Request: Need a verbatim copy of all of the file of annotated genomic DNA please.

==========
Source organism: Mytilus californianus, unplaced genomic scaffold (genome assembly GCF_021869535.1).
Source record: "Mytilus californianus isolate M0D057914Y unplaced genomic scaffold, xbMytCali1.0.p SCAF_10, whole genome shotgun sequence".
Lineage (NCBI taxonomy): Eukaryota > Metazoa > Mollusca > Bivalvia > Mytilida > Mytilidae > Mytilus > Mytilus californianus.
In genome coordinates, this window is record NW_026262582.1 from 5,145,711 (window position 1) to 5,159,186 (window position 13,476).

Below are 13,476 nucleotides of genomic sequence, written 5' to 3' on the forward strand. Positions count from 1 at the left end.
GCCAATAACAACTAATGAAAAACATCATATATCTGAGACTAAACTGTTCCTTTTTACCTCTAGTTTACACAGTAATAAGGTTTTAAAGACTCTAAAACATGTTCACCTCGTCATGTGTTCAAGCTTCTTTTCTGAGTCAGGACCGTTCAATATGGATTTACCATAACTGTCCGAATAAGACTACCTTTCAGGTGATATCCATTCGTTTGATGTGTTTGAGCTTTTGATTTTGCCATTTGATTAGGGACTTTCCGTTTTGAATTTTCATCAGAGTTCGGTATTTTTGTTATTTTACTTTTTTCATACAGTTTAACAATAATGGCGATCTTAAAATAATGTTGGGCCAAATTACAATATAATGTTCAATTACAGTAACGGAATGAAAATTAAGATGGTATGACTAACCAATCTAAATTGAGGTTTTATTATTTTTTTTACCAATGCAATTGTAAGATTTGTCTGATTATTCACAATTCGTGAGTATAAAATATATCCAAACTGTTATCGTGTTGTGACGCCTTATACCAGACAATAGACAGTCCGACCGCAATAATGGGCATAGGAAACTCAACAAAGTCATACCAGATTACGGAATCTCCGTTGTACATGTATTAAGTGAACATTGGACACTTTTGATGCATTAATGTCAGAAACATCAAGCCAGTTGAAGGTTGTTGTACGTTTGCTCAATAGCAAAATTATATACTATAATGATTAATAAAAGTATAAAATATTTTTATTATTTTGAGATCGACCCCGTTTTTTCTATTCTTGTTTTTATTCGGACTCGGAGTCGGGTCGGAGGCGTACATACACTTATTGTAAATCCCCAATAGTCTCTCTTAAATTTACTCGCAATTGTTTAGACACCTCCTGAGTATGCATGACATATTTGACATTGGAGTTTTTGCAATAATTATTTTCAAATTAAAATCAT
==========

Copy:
Source organism: Mytilus californianus, unplaced genomic scaffold (genome assembly GCF_021869535.1).
Source record: "Mytilus californianus isolate M0D057914Y unplaced genomic scaffold, xbMytCali1.0.p SCAF_10, whole genome shotgun sequence".
Lineage (NCBI taxonomy): Eukaryota > Metazoa > Mollusca > Bivalvia > Mytilida > Mytilidae > Mytilus > Mytilus californianus.
In genome coordinates, this window is record NW_026262582.1 from 5,145,711 (window position 1) to 5,159,186 (window position 13,476).

Below are 13,476 nucleotides of genomic sequence, written 5' to 3' on the forward strand. Positions count from 1 at the left end.
GCCAATAACAACTAATGAAAAACATCATATATCTGAGACTAAACTGTTCCTTTTTACCTCTAGTTTACACAGTAATAAGGTTTTAAAGACTCTAAAACATGTTCACCTCGTCATGTGTTCAAGCTTCTTTTCTGAGTCAGGACCGTTCAATATGGATTTACCATAACTGTCCGAATAAGACTACCTTTCAGGTGATATCCATTCGTTTGATGTGTTTGAGCTTTTGATTTTGCCATTTGATTAGGGACTTTCCGTTTTGAATTTTCATCAGAGTTCGGTATTTTTGTTATTTTACTTTTTTCATACAGTTTAACAATAATGGCGATCTTAAAATAATGTTGGGCCAAATTACAATATAATGTTCAATTACAGTAACGGAATGAAAATTAAGATGGTATGACTAACCAATCTAAATTGAGGTTTTATTATTTTTTTTACCAATGCAATTGTAAGATTTGTCTGATTATTCACAATTCGTGAGTATAAAATATATCCAAACTGTTATCGTGTTGTGACGCCTTATACCAGACAATAGACAGTCCGACCGCAATAATGGGCATAGGAAACTCAACAAAGTCATACCAGATTACGGAATCTCCGTTGTACATGTATTAAGTGAACATTGGACACTTTTGATGCATTAATGTCAGAAACATCAAGCCAGTTGAAGGTTGTTGTACGTTTGCTCAATAGCAAAATTATATACTATAATGATTAATAAAAGTATAAAATATTTTTATTATTTTGAGATCGACCCCGTTTTTTCTATTCTTGTTTTTATTCGGACTCGGAGTCGGGTCGGAGGCGTACATACACTTATTGTAAATCCCCAATAGTCTCTCTTAAATTTACTCGCAATTGTTTAGACACCTCCTGAGTATGCATGACATATTTGACATTGGAGTTTTTGCAATAATTATTTTCAAATTAAAATCAT